When we think of childhood hunger, we think about kids being tired, cranky or unfocused in class and at home. But for the millions of children suffering from hunger, there are serious, long-term effects.
Studies have shown that hunger isn’t a short-term issue; rather, childhood hunger can have a devastating domino effect that produces severe and lasting physical and psychological consequences. There is a deep relationship between hunger and health, and the impact of even a short period of childhood hunger can last a lifetime.
Children and Hunger
Millions of children in the U.S. live with hunger, and many people are often unaware that children regularly go hungry in their own neighborhoods, schools and cities.
The latest research can help us learn more about the numerous effects of hunger on children’s growth and development, as well as help us better understand how it prevents children across the U.S. from reaching their full potential.
Cognitive Development and Mental Health
A child who experiences hunger will inevitably face challenges in school, but it can also impact their learning and development long before their first day of kindergarten.
In fact, children can be affected by hunger even before they’re born. Research shows that low prenatal iron levels can be linked to challenges with language comprehension and following directions during the first five years of a child’s life. Iron deficiencies in infants and toddlers have been connected to measurable developmental delays, and it prevents school-age children from being successful in the classroom. When school children lack healthy nutrients, it undermines their ability to reason, think and remember information.
But hunger affects more than a child’s cognitive development. It’s among the most serious risk factors for mental health challenges. Researchers have found that childhood hunger is a predictor of depression in adolescence and young adulthood and may also play a part in contributing to mood, behavior and substance abuse disorders. For children that experience hunger very early in life, there may be a negative impact on the healthy attachments they form with their parents and caregivers, which can also lead to mental health issues in the future.
Stress and Health Outcomes
A report from the American Academy of Pediatrics noted the toxic nature of early life stress and how it can significantly contribute to adverse health outcomes such as cardiovascular disease, cancer, asthma, autoimmune conditions, and more. Because childhood hunger activates the stress response, it can induce a whole host of negative health outcomes that persist through adulthood.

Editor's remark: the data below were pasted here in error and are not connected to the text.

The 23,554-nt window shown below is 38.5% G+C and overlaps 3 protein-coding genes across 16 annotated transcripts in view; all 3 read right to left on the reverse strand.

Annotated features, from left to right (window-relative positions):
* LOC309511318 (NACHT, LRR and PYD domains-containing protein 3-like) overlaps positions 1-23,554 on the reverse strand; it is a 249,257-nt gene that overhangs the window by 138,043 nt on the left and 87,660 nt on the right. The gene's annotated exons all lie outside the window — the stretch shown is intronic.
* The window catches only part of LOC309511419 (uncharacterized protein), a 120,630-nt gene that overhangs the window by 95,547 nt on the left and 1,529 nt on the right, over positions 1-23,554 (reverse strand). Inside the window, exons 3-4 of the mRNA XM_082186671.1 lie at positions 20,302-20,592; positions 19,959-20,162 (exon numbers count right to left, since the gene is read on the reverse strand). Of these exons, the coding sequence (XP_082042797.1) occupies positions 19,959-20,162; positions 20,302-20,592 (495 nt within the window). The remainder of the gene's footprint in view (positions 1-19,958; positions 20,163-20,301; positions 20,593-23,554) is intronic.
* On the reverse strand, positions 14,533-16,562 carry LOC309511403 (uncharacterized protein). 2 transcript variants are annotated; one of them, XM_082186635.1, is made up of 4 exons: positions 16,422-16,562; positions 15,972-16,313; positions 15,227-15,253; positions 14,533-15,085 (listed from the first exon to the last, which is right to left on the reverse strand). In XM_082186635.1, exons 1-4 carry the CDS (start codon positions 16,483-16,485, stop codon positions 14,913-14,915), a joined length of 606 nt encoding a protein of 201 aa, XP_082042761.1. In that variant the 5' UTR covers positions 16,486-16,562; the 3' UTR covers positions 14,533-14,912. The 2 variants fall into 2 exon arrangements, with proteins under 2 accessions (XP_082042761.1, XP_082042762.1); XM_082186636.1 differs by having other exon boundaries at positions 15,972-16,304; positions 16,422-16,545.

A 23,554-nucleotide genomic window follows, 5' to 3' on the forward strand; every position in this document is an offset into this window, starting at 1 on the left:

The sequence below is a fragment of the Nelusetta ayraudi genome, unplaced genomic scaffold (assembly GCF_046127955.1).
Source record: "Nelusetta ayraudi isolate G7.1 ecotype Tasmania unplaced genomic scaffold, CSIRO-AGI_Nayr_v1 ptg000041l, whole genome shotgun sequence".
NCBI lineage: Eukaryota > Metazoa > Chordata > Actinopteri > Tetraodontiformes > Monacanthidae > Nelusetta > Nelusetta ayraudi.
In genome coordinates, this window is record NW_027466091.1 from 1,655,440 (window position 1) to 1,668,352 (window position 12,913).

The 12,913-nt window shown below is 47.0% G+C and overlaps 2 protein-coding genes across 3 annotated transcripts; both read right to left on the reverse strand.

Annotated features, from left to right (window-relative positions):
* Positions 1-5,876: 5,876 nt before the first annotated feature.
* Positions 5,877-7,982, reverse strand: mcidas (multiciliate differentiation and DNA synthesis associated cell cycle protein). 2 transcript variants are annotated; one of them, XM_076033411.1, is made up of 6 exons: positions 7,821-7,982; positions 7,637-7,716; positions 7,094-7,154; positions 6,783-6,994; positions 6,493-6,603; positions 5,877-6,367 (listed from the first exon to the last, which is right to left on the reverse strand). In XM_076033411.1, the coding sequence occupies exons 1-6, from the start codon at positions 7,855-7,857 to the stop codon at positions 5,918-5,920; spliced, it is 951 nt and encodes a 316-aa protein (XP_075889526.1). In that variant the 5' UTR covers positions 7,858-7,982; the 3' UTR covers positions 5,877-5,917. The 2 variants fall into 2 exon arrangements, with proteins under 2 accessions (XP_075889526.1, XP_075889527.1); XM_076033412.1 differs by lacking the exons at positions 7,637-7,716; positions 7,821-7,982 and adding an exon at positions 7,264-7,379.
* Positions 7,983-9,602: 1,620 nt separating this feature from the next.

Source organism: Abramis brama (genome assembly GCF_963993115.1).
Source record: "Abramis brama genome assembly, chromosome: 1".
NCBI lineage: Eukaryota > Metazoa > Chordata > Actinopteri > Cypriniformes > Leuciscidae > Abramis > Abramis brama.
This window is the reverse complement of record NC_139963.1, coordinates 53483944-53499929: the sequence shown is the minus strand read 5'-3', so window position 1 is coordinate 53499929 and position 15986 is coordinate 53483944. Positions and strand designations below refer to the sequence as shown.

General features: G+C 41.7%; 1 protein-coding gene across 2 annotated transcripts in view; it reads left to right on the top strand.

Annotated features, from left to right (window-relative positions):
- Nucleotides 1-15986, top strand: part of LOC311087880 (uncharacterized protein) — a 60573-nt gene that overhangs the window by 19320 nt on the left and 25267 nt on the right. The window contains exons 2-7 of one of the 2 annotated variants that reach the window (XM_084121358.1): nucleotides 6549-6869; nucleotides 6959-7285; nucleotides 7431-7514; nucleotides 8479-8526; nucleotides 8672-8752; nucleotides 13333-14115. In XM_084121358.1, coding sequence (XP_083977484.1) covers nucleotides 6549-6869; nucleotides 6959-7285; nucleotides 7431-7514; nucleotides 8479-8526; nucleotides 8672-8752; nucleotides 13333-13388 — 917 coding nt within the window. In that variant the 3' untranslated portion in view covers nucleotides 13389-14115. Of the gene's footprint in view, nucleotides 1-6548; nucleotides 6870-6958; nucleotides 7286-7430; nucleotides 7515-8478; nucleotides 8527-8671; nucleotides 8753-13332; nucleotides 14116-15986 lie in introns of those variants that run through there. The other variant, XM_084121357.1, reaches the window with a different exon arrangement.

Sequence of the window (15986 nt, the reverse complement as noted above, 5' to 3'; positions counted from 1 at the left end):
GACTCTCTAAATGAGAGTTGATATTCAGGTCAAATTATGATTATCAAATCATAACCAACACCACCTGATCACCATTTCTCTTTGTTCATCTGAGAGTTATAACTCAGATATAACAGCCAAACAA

Even just a handful of “episodes” of hunger can put young people at risk. One major analysis found that children living with hunger had a measurably higher risk of developing health problems within the next 10 years. The resulting issues vary in type and severity, but they all have one thing in common: they affect a child’s quality of life.
Although scientists state that there is still much to learn about how childhood hunger affects weight, some studies demonstrate a connection between hunger and childhood obesity. Researchers have suggested that there are many related factors , ranging from how hunger impacts feeding styles to the limited types of foods that are often available for children living with hunger.
Nutrient and Vitamin Deficiencies
Because the first five years of a child’s life is a period of rapid mental and physical development, a child can experience permanent negative health outcomes without the proper nutritional building blocks. Low energy levels, mood and behavior changes, weight loss, and diminished immunity are just some of the ways a lack of nutrients can harm a child.
A long list of diseases and health conditions can stem from nutritional deficiencies, including iron-deficiency anemia, rickets, cancer, stroke, type 2 diabetes, coronary heart disease, osteoporosis, and more. For young children, nutritional deficiencies early on in life can result in stunted growth.
How Can the Effects of Childhood Hunger Persist Later in Life?
The long-term effects of childhood hunger are not necessarily widely known, so we tend to think of the short-term problems. Unfortunately, a growing body of research shows us that childhood hunger leaves lasting scars on physical and mental wellness - making it even more critical that we find a sustainable solution as soon as possible.
Connecting children in need with nutritious food programs is crucial to breaking the cycle of poverty and improving overall health outcomes. Nutrition programs can provide access to healthy food and help ensure that children receive the proper nutrients for growth and development. This not only helps to alleviate the immediate effects of hunger but also helps to prevent long-term health problems.
Everyone can play a role in ending childhood hunger. Donating to organizations like No Kid Hungry, volunteering, and advocating for policies that support access to healthy food can all help to connect children in need with the nutrition they require to succeed.
You Can Provide Meals for Children in Need - Join No Kid Hungry
Comprehending the implications of childhood hunger can inspire action - and there are many ways you can help.
No Kid Hungry is dedicated to ending childhood hunger in the U.S., and we can work together to have a meaningful impact through fundraising, education and political advocacy. And adults aren’t the only ones that can make a difference. Kids and teens can be a force for change as well. Even a single donation contributes to our mission by funding programs that target hunger across America.
By donating to No Kid Hungry, you can join the effort to solve the problem of childhood hunger and be a part of the solution today.
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